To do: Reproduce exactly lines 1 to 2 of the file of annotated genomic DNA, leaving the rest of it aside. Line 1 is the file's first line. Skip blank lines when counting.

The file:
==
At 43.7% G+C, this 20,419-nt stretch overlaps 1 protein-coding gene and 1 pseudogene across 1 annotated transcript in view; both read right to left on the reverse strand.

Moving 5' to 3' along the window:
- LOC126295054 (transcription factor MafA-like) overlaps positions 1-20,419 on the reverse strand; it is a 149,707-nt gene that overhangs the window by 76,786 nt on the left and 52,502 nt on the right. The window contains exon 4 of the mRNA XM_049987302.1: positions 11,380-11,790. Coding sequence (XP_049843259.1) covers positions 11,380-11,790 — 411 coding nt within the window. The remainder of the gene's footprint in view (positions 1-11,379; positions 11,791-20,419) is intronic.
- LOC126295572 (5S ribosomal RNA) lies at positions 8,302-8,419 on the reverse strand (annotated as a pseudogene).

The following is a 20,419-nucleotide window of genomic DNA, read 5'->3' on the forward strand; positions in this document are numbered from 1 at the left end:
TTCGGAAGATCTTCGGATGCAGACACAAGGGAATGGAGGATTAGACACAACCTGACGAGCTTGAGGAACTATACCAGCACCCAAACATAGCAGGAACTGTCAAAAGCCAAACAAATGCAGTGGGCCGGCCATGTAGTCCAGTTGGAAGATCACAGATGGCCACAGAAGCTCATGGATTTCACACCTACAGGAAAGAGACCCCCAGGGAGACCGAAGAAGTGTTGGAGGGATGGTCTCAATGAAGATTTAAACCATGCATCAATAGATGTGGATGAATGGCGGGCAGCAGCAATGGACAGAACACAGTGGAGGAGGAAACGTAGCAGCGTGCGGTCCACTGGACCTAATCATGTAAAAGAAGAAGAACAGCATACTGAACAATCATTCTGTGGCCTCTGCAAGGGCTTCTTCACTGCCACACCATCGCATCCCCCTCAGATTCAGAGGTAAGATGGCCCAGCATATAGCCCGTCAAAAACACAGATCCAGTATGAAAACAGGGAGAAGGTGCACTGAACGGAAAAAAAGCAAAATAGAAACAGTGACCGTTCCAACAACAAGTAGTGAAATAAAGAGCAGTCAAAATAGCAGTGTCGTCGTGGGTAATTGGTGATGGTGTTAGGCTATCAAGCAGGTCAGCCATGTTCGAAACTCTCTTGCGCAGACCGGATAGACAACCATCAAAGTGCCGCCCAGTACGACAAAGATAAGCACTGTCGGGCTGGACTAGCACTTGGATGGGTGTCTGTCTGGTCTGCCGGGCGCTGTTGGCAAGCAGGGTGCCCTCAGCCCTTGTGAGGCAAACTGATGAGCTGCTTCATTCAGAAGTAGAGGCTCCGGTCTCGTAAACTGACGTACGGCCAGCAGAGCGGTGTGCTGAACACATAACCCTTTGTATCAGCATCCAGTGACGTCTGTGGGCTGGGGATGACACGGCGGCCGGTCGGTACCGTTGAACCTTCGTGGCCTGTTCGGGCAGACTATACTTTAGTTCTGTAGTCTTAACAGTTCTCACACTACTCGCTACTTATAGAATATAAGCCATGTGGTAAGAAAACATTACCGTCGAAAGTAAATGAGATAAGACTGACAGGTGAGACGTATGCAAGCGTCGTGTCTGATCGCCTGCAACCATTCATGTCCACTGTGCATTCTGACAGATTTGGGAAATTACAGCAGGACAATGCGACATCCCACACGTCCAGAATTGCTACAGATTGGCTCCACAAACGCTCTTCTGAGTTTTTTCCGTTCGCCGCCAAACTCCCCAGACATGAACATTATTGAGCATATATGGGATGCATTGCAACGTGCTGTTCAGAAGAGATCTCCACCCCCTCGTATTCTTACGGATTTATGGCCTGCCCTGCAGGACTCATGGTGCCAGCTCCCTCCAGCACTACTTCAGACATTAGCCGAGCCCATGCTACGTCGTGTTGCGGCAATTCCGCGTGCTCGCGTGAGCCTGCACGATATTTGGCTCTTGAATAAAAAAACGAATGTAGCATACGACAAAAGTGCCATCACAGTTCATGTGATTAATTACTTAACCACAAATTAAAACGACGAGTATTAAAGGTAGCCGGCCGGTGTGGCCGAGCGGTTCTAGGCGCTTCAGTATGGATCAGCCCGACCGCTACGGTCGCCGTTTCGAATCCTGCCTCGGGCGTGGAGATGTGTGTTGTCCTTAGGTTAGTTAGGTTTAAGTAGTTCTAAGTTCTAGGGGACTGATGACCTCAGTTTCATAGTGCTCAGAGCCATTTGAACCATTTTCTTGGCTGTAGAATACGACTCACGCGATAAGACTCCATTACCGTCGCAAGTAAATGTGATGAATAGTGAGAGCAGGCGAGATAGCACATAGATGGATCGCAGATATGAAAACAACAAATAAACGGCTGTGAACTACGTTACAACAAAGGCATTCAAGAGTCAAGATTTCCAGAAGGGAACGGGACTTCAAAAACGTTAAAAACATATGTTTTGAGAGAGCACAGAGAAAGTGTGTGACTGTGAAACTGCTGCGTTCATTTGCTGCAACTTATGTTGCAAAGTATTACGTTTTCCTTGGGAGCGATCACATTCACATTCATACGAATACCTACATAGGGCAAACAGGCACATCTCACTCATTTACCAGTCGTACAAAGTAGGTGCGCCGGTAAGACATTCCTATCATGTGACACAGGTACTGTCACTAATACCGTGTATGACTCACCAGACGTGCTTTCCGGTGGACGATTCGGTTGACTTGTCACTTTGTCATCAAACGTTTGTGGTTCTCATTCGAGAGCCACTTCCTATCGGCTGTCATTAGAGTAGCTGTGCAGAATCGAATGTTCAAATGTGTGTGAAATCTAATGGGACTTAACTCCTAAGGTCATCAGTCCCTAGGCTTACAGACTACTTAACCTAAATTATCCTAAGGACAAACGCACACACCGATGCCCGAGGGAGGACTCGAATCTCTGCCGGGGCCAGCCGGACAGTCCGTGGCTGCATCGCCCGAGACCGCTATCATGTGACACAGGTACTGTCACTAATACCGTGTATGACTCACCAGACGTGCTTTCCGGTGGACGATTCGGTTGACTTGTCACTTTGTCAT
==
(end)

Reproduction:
At 43.7% G+C, this 20,419-nt stretch overlaps 1 protein-coding gene and 1 pseudogene across 1 annotated transcript in view; both read right to left on the reverse strand.

Moving 5' to 3' along the window: